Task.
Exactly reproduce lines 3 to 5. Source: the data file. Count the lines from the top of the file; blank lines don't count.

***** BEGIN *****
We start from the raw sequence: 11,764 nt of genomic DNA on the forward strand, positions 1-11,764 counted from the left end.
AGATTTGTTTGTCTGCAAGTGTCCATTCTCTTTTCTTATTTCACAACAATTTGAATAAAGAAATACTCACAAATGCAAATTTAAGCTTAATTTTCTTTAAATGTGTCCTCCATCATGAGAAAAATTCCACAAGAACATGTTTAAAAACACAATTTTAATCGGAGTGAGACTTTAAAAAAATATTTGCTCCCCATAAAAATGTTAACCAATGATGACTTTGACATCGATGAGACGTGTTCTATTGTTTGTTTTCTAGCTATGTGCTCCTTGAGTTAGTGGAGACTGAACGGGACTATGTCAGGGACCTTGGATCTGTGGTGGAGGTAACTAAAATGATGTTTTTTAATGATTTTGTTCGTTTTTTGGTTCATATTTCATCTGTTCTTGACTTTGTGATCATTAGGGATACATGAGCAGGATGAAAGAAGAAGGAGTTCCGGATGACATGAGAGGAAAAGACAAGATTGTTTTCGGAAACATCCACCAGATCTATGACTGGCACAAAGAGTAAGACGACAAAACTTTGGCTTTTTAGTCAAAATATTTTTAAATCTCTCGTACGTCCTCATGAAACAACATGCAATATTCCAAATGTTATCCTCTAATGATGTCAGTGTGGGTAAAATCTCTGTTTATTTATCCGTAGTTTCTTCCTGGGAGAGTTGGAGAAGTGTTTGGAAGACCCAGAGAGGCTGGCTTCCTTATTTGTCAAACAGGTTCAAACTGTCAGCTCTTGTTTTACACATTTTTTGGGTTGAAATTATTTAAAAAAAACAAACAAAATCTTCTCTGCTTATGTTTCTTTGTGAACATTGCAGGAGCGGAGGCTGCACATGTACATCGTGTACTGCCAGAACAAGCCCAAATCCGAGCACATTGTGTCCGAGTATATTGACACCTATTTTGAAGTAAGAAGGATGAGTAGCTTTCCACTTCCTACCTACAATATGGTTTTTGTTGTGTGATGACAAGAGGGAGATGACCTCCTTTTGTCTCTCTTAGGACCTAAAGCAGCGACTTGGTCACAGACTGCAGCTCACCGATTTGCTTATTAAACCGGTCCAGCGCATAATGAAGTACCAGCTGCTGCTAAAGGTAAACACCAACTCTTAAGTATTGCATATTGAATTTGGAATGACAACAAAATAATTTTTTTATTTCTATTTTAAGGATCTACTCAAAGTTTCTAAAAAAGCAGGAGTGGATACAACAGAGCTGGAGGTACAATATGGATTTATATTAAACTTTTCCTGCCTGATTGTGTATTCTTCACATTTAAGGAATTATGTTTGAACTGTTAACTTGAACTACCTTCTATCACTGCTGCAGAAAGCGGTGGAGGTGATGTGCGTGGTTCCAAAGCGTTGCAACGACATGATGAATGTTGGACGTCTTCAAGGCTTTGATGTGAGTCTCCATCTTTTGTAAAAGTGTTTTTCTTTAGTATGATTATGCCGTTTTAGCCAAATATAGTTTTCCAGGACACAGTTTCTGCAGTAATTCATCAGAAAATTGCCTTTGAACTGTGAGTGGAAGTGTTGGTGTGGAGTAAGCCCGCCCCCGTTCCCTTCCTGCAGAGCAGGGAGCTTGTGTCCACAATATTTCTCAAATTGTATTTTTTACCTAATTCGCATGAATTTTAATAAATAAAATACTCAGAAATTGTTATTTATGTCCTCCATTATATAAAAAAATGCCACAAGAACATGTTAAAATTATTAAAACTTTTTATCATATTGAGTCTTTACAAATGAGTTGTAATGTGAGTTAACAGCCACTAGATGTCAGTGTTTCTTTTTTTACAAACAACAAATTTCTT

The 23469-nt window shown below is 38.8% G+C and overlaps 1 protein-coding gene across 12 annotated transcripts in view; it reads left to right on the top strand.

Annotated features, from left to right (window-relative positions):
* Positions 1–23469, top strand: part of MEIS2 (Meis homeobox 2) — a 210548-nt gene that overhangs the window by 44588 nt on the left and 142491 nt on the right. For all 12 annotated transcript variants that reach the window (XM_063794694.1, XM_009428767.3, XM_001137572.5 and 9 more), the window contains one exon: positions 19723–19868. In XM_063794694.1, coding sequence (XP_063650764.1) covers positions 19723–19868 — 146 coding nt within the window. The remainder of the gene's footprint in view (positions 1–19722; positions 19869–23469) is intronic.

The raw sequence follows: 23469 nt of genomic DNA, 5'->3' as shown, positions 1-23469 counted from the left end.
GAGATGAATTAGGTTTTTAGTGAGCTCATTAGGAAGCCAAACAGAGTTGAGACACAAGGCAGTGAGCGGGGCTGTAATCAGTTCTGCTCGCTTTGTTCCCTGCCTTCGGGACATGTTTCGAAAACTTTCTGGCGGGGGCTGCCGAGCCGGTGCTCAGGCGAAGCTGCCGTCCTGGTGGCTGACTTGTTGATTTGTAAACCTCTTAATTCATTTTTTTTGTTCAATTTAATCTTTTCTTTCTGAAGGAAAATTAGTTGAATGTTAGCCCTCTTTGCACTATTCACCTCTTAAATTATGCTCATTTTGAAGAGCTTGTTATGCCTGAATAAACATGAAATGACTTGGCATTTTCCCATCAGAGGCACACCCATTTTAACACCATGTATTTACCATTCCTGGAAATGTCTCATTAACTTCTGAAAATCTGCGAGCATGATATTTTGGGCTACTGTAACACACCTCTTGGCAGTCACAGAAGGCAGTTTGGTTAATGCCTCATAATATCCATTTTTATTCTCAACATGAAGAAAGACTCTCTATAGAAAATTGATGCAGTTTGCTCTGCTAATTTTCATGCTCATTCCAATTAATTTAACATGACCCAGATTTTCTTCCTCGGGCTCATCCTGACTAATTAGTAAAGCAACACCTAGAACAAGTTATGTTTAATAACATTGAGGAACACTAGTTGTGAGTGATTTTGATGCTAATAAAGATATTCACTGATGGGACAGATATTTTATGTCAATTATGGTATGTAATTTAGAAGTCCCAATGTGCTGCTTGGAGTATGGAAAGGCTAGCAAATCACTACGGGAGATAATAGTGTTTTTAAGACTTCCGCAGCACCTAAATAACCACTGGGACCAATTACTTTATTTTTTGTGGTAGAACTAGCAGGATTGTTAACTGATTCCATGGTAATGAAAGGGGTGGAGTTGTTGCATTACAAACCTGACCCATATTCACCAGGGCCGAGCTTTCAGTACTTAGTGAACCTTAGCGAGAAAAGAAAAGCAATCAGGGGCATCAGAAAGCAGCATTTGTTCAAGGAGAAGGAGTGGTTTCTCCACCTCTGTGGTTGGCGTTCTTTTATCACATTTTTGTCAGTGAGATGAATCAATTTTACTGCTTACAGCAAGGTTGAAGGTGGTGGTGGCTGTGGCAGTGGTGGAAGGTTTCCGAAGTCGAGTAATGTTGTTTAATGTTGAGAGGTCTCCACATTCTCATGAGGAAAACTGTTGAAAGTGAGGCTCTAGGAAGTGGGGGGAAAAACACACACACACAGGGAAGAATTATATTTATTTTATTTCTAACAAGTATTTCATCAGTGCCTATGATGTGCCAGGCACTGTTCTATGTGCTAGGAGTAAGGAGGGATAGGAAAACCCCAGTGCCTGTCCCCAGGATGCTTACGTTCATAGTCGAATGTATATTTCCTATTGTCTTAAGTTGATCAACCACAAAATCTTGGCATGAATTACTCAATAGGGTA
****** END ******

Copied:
The 23469-nt window shown below is 38.8% G+C and overlaps 1 protein-coding gene across 12 annotated transcripts in view; it reads left to right on the top strand.

Annotated features, from left to right (window-relative positions):
* Positions 1–23469, top strand: part of MEIS2 (Meis homeobox 2) — a 210548-nt gene that overhangs the window by 44588 nt on the left and 142491 nt on the right. For all 12 annotated transcript variants that reach the window (XM_063794694.1, XM_009428767.3, XM_001137572.5 and 9 more), the window contains one exon: positions 19723–19868. In XM_063794694.1, coding sequence (XP_063650764.1) covers positions 19723–19868 — 146 coding nt within the window. The remainder of the gene's footprint in view (positions 1–19722; positions 19869–23469) is intronic.